For immediate release, Tuesday, December 28, 2010
This morning, Tri-Valley CAREs (Communities Against a Radioactive Environment) filed major litigation in the federal court for the Northern District of California against the U.S. Dept. of Energy (DOE) and its National Nuclear Security Administration (NNSA) for numerous failures to comply with the Freedom of Information Act (FOIA), which requires federal agencies to respond to public requests for information within 20 days.
2009 Fact Sheet Complex Transformation Wrong Policy, Wrong Priority, Wrong Direction |
|published Monday, February 23, 2009 ||1316 Views :: 0 Comments|
The “Complex Transformation” (formerly Complex 2030) plan ignores U.S. disarmament obligations under the nuclear Non-Proliferation Treaty (NPT) and threatens to derail diplomatic efforts to stem nuclear weapons development by other nations. It also would create serious environmental and health risks for communities downwind and downstream of the U.S. nuclear weapons complex.
Download 2009 Fact Sheet: Complex final5.pdf
|published Friday, November 21, 2008 ||3136 Views :: 0 Comments|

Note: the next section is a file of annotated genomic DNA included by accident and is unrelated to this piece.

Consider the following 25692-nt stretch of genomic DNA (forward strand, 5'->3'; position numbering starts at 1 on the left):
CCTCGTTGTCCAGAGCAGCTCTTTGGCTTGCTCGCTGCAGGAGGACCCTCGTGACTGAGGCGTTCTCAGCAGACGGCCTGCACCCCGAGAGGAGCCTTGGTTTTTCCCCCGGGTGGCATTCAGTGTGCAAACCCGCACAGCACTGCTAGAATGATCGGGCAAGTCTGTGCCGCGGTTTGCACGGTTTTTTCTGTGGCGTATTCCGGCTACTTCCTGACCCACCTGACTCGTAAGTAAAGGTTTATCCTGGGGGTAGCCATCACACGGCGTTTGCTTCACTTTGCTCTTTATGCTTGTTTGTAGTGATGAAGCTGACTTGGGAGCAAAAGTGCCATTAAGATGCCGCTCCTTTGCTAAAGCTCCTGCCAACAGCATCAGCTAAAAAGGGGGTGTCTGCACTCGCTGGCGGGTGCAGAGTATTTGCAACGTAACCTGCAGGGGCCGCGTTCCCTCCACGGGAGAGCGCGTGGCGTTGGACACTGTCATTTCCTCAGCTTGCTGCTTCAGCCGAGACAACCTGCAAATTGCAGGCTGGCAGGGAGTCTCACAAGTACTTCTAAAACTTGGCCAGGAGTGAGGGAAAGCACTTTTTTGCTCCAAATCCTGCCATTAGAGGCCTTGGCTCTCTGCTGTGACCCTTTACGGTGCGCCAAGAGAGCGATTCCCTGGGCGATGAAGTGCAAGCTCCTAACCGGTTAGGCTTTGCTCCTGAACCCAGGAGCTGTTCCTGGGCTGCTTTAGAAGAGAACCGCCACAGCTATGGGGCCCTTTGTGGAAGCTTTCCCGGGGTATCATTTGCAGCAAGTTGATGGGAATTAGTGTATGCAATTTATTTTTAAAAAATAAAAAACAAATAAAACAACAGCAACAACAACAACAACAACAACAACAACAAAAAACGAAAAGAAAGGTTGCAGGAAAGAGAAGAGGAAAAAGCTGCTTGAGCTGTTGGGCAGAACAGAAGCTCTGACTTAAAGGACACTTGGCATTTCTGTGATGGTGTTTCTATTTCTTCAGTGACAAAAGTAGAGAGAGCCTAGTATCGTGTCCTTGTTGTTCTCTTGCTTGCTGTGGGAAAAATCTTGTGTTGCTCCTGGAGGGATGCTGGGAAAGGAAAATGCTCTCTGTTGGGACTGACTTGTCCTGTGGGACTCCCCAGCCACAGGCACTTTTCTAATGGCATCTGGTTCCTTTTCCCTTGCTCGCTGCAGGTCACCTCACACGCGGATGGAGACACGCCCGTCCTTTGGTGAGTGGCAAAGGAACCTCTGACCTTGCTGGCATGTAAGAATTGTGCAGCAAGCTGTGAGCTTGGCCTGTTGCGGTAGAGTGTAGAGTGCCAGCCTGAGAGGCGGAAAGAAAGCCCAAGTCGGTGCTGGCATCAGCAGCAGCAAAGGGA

The Alliance for Nuclear Accountability, a network of 36 local, regional and national organizations representing the concerns of communities in the shadows of the U.S. nuclear weapons sites, finds that the National Nuclear Security Administration’s (NNSA) Final Complex Transformation Supplemental Programmatic Environmental Impact Statement (SPEIS) did not adequately address comments submitted during the NEPA process. During that time more than 120,000 comments were submitted, most requesting that the final records of decision be delayed until a new nuclear posture review was conducted; that the nuclear weapons complex not support the development of new or modified nuclear weapons; that the role of the Kansas City Plant be included in the SPEIS; and that the NNSA support “curatorship” of the stockpile as a reasonable programmatic alternative. All of these issues are left unresolved in the Final SPEIS.